Posted: Sunday, April 15, 2018. 10:37 p.m. CST.
By BBN Staff: Today, Guatemala held its national referendum where Guatemalans were asked if they are in favor of, or against, taking the long standing claim on Belize’s territory to the International Court of Justice (ICJ).
The Guatemalans that went to the polls voted a resounding ‘YES’.
A ‘YES’ vote means that the voters agree for their government to take their claim of Belize’s continental, insular and maritime territory to the ICJ for a definite solution to the dispute. At 10:25 tonight, 92.8% of the ballots had been counted.
Information from the Supreme Electoral Tribunal is that 24% of the Guatemalan population participated in the referendum. 95% of the participants voted ‘yes’ and 4% voted ‘no’. Guatemalan authorities are presently at a press conference announcing the official statistics.
According to Guatemalan electoral laws, regardless of participation, the winning response in the referendum is the one that prevails.
Guatemala’s President Jimmy Morales was engaged in an intense campaign to encourage residents to vote ‘yes’ informing them that Guatemala has a lot to benefit from a positive ruling.
The ‘yes’ vote is a major power boost to Morales’ stated position on the claim.
Morales is expected to pay little attention to the extremely low voter turnout even though this was a stated sign of protest against the claim on Belize by Guatemalans, particularly those living in Peten.
In several televised interviews, Morales explained that Guatemala is ‘only fighting for what is rightfully theirs.’
Morales issued a release minutes ago thanking Guatemalans for voting ‘yes’ for an amicable and democratic solution to the territorial claim on Belize.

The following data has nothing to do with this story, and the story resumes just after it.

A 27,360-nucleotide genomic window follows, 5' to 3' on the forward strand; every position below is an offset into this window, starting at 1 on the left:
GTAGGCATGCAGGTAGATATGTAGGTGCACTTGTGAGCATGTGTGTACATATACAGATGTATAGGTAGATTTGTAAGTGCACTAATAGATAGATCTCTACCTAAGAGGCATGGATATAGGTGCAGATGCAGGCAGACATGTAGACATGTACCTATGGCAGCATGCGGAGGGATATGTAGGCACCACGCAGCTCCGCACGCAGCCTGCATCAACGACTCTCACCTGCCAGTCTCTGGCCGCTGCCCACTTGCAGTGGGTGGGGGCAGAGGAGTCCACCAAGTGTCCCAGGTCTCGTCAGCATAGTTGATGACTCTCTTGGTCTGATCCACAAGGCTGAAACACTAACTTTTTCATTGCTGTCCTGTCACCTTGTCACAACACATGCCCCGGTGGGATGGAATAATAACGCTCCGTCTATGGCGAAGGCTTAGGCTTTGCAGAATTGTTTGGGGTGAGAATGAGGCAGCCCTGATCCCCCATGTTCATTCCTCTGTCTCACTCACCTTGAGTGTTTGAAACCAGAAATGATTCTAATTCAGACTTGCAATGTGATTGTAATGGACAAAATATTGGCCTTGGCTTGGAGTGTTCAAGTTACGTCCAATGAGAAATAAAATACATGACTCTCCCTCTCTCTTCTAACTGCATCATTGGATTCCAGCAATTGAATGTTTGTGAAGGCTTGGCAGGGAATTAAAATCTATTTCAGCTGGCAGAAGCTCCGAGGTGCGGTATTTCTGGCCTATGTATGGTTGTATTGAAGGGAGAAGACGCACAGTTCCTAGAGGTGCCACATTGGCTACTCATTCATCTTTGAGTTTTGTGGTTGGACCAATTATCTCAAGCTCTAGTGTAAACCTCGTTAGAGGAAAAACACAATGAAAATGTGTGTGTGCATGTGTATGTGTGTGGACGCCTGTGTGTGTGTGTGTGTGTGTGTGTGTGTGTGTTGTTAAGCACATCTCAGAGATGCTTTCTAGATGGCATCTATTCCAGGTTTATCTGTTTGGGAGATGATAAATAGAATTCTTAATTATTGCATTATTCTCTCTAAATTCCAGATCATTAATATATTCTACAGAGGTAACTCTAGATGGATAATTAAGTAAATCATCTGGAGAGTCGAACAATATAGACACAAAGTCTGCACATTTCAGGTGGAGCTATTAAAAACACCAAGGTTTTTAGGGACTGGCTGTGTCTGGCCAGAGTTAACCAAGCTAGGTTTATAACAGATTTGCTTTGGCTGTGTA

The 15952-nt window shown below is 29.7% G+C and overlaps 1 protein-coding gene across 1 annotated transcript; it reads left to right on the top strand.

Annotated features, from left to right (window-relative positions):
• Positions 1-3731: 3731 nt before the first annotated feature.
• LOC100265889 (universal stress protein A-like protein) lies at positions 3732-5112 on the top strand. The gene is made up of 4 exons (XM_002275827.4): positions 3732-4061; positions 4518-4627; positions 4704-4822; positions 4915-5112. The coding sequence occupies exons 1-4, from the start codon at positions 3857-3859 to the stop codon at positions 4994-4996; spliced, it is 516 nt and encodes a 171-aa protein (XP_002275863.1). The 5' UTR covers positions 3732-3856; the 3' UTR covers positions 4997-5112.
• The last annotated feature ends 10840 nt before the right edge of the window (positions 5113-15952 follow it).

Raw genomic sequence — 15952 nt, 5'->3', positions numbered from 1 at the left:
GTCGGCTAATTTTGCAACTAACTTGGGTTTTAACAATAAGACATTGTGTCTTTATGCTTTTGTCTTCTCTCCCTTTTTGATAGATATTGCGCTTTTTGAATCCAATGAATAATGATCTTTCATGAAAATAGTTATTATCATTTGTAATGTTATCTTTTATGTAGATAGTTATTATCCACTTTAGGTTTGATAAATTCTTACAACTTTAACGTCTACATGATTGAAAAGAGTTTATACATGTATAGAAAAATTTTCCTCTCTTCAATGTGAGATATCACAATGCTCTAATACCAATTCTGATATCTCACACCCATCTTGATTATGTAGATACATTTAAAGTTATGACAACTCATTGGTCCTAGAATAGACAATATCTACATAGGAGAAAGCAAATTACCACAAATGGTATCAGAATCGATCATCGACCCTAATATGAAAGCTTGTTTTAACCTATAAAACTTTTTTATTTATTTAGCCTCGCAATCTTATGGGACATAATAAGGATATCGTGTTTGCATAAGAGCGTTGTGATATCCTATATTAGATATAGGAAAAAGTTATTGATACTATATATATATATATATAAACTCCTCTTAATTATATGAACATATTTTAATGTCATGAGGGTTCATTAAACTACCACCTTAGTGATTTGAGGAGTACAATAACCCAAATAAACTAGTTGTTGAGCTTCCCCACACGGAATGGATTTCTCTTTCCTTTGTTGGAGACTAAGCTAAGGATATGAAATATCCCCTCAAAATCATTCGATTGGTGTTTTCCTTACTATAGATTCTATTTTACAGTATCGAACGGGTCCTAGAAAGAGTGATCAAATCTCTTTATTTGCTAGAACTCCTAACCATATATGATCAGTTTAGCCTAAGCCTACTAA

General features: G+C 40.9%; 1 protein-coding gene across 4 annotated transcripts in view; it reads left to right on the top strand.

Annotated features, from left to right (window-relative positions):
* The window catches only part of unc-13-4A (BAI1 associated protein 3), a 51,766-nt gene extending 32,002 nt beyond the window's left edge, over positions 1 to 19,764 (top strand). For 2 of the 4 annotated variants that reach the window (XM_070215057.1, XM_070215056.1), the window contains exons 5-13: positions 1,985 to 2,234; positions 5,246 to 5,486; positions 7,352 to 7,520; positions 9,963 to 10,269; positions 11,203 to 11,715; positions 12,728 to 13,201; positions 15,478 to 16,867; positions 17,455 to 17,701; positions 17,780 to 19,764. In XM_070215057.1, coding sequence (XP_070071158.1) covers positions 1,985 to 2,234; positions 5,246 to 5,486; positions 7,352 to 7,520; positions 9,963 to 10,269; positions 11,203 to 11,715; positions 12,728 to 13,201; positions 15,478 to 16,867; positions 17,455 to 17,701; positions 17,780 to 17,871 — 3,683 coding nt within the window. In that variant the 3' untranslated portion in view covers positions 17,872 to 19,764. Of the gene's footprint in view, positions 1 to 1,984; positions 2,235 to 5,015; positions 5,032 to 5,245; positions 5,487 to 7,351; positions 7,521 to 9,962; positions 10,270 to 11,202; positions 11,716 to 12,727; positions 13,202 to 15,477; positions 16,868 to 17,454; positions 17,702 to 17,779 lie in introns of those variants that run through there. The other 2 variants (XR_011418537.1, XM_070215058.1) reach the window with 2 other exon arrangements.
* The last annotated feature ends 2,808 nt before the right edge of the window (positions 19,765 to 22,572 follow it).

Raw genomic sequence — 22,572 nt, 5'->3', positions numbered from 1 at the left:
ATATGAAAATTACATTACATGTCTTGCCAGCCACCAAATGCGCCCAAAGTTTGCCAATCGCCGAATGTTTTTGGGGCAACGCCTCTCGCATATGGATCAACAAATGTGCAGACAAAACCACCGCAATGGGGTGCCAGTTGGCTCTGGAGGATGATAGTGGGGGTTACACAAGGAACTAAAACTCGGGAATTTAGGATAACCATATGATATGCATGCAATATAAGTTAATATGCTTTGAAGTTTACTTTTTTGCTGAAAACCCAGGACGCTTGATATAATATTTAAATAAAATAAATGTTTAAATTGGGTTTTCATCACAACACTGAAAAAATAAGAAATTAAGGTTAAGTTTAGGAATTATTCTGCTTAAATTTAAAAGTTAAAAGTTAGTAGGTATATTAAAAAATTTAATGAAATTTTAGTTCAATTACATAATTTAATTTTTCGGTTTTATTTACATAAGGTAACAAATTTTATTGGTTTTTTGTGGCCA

Guatemala’s decision has major implications for Belize, much of which will be discussed by local analysts in the days ahead.
Belizeans will need to participate in a similar national referendum to vote yes or no to take the territorial dispute to the ICJ.
If Belizeans vote ‘YES’ and the court makes its final decision, Belizeans and Guatemalans will be forced to respect the decision of the ICJ.
In any instance, local anti-ICJ activists argue that Guatemala has all to win and Belize has all to lose.
They claim that if the court rules in favor of Guatemala, Belize will need to cede the portion of sea and/or land claimed by them.
Any decision taken at the ICJ will be final and cannot be appealed.
According to the Vice President of Guatemala, Jafeth Cabrera, Belize’s national referendum will be held in May of this year. Cabrera says he was informed of this by Belize’s Foreign Minister, Wilfred Elrington at the Summit of the Americas in Peru.
The Government of Belize has not yet officially announced a date for the national referendum. Belizean authorities are expected to issue an official statement early this week on the ICJ decision by Guatemala.
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